The use of metal powders is a technique that dates back to prehistoric times. Excavations from the ancient Inca and Egyptian sites have uncovered ornaments and implements produced by this process.
By the 1960’s, powdered metallurgy processing became more of a proven technique with engineers designing components and assemblies specifically for powder metal, rather than merely using powder metal to replace wrought parts. Improved powder properties allowed for greater design possibilities.
A wider acceptance of powder metallurgy is apparent in the types of products using powder metallurgy parts. By the 1970’s along with the automotive, which has continued to be the greatest utilization, powder metallurgy parts were being used in appliances, farm and garden equipment, hardware, tools, cameras, business machines, sporting goods and military products.
The 1980’s have seen growth of powder metallurgy products being used for aircraft turbine engines, as well as growth in both the type and number of parts being used in traditional products like automotive.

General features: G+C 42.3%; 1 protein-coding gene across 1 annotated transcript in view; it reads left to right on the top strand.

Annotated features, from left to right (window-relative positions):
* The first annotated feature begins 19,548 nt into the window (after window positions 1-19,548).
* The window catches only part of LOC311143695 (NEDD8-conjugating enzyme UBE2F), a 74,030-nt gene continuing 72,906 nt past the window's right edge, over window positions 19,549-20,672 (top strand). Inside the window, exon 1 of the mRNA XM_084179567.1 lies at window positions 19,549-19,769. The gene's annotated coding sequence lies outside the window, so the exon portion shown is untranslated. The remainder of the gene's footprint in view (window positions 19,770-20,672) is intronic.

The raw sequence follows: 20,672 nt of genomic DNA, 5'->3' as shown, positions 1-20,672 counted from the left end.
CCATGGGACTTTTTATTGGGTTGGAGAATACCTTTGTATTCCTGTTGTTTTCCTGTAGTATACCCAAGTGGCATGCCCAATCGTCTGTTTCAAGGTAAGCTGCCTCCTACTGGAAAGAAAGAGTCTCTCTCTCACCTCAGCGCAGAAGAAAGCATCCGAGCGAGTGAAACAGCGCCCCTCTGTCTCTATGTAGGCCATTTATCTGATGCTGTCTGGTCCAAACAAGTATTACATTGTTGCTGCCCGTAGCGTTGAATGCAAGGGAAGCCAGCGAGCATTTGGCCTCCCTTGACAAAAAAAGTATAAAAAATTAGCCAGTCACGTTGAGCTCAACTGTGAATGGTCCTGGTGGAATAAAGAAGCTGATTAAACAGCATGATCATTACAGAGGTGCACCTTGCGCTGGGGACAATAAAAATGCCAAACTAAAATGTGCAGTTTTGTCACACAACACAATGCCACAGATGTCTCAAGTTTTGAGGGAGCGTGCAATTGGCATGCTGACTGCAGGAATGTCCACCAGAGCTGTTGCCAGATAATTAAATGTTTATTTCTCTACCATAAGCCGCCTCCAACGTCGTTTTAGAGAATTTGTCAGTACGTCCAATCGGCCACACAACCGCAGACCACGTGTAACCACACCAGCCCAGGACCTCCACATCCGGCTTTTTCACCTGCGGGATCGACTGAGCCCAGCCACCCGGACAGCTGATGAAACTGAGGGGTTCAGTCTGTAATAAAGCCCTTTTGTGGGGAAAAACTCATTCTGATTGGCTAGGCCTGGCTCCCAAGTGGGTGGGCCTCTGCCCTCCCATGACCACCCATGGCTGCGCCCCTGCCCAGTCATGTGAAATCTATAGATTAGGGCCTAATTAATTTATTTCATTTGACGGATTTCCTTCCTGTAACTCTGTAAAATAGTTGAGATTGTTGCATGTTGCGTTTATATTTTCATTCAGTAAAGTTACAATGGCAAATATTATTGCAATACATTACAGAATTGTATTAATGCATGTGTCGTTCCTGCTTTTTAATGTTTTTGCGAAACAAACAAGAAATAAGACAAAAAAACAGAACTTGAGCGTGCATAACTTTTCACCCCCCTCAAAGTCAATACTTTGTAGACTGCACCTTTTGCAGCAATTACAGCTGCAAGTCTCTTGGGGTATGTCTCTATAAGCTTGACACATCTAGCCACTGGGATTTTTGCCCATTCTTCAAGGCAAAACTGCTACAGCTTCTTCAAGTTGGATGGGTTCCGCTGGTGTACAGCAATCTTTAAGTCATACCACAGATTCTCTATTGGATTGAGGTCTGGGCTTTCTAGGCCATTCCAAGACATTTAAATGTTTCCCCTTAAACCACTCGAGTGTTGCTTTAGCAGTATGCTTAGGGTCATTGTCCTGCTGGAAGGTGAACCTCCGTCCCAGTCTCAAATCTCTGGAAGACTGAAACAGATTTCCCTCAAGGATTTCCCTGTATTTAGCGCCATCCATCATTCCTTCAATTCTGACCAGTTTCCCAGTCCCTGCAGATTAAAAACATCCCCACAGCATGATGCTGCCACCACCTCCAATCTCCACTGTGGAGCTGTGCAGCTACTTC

After World War II, as employees of the carbon companies became aware of the growing powder metallurgy markets, they realized that their know-how could be transferred to the powder metallurgy business. As employees of these companies gained experience, they would start a company of their own. Today, approximately 40% of all powder metallurgy manufacturing companies are located in the north central region of Pennsylvania. The region has aptly become known as the “Powder Metallurgy Capital of the World”.